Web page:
Controversial topics slated for council hearing

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By Denise Dunbar and Missy Schrott

Although at 14 items the docket is fairly slim, Saturday’s city council public hearing is shaping up to be contentious.

One issue on the docket with long-term repercussions that’s been discussed for almost a year is a proposed reduction in parking requirements for development. Also slated for discussion is the Karig Estates project, which pits neighbors — including the Beth El Hebrew Congregation — and environmentalists against owners of the property and the Alexandria Planning Commission.

The Parking Standards for New Development Projects Task Force began meeting in March 2017 to consider what types of parking reductions should be made and how large they should be. Task force members and city staff were up-front from the beginning that increasing parking requirements or leaving them the same were not up for discussion.

Recommendations that were approved unanimously by the planning commission and now come before council include significant reductions in the minimum amount of parking new developments must provide and a new limit on the amount of parking businesses can offer. While the parking restrictions were met with enthusiasm from city staff and most of the task force, some observers at the meetings voiced reservations about the changes.

Eden Jenkins, member services director of the Restaurant Association of Metropolitan Washington, said at the Nov. 29 task force meeting that capping allowed parking would harm restaurants.

“We are concerned about having a maximum parking cap. It’s a big issue for our restaurants … If something is not convenient to diners, they’re just not going to eat there,” Jenkins said.

Task force member Melissa McMahon defended the maximum parking cap at the meeting, explaining that the task force’s rationale was data-based.

“We created the minimums and maximums based on what we see and think. We support less parking where … there are other options to get there,” McMahon said at the meeting.

Jenkins disagreed that alternatives to driving were equal options.

“You may not incentivize people to Uber,” Jenkins said at the meeting. “They might just not go.”

Task force and planning commission members as well as city staff argued the recommendations are based on data, particularly citing a city-commissioned study of more than 60 locations throughout the city. According to the study, surface parking is significantly under-utilized in Alexandria, using a utilization threshold of 85 percent. In particular, the city’s study showed that, of the 10 restaurants surveyed throughout the city, 267 out of 416 parking spots were filled, a 64 percent utilization rate.

However, when the Alexandria Times conducted its own parking survey in early December of seven lots in Del Ray connected to or near restaurants, 76 of 83 parking spaces were full, a 92 percent utilization rate. Like the city’s study, this Times survey was done during peak hours of operation.

A plan to utilize shared parking in new development projects is also part of the task force proposal. Under the new recommendations, off-site shared parking as much as ¼ mile away could be counted toward an establishment’s parking requirement.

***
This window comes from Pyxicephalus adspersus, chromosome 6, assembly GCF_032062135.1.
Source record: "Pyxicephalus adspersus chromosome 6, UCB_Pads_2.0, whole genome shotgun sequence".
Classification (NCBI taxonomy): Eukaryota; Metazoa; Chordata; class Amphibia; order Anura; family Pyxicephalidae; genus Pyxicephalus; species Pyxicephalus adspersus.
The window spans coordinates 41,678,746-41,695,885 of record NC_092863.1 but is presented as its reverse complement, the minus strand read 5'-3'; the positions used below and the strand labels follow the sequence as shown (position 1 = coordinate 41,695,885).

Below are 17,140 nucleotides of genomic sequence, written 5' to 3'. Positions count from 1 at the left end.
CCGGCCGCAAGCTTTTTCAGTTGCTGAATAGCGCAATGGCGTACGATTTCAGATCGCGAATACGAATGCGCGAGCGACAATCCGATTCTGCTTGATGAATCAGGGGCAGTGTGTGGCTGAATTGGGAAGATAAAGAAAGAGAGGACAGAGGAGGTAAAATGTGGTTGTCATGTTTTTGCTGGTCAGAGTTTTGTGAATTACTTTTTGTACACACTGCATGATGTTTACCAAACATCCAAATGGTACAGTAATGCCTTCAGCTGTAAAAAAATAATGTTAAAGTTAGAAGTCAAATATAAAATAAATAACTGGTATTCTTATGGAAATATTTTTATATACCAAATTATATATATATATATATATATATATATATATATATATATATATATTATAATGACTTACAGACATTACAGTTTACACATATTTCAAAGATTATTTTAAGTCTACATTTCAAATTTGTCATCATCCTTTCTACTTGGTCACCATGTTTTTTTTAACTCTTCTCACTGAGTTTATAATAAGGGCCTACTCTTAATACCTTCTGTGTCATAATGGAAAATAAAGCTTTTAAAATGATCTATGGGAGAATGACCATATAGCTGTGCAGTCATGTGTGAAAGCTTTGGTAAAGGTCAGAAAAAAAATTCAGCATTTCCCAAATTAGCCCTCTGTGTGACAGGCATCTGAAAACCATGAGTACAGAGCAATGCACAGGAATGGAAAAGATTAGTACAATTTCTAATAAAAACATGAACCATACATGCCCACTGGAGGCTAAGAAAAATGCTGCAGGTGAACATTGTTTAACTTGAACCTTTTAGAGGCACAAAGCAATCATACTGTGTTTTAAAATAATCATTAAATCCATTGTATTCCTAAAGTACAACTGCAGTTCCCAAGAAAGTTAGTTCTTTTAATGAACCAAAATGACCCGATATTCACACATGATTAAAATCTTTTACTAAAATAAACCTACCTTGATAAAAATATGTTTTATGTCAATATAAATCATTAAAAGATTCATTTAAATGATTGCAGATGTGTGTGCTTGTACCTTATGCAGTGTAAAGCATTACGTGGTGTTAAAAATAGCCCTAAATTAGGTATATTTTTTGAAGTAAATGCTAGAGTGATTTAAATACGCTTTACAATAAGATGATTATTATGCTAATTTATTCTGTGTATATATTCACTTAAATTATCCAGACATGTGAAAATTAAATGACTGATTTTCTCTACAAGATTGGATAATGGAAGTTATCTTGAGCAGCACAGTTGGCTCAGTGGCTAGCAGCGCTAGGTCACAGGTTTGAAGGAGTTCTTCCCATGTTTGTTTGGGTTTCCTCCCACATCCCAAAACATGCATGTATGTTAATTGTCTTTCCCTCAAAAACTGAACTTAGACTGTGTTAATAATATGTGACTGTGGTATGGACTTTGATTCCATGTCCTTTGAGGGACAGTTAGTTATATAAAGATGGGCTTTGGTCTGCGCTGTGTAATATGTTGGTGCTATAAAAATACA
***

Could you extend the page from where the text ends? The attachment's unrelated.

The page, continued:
Another docketed item likely to spark debate is the appeal of a development site plan at Karig Estates, at 3832 and 3834 Seminary Road.

The development behind Beth El Hebrew Congregation has drawn opposition since its early stages. The plan involves constructing four single-family homes and a new public street on a several-acre wooded plot. Since the planning commission approved site plan changes in November, six appeals have been filed regarding the project.

Much of the contention has stemmed from environmental concerns about the site.

“This site has very special geological and environmental characteristics,” said city resident and geologist Andrew Macdonald at the planning commission’s Nov. 9 public hearing. “I don’t feel that they have been adequately understood, studied, evaluated and placed into the context of this plan.”

Lonnie Rich, former city councilor and attorney for Beth El, said in November it was rare to appeal a site plan.

“I don’t know if there’s ever been an appeal to council from a site plan,” Rich said. “Maybe there has, but it’s rare. It doesn’t happen very often, and the reason there’s gonna be an appeal is because there’s a lot of people that just feel very strongly that the environment got short-handed in this hearing.”

Attorney Mary Catherine Gibbs rebutted the environmental argument against the proposed project at the Nov. 9 planning commission hearing.

“This property is not city open space. There is not one specimen tree located on this property. The applicant is agreeing to a tree preservation covenant on the property where none exists today,” Gibbs said. “The plan provides for approximately two thirds of the property will actually remain in open space — 87,067 square feet will remain in open space. That’s over two acres.”

Another development project to be discussed at the hearing is the Church of the Resurrection’s affordable housing project. If the city approves a loan of $9 million to the developer, AHC, Inc., the project can move forward an application can be made for low income tax credits to fund its remaining costs.

The public hearing takes place Saturday at 9:30 a.m. Check back in next week’s Times for follow-up stories.

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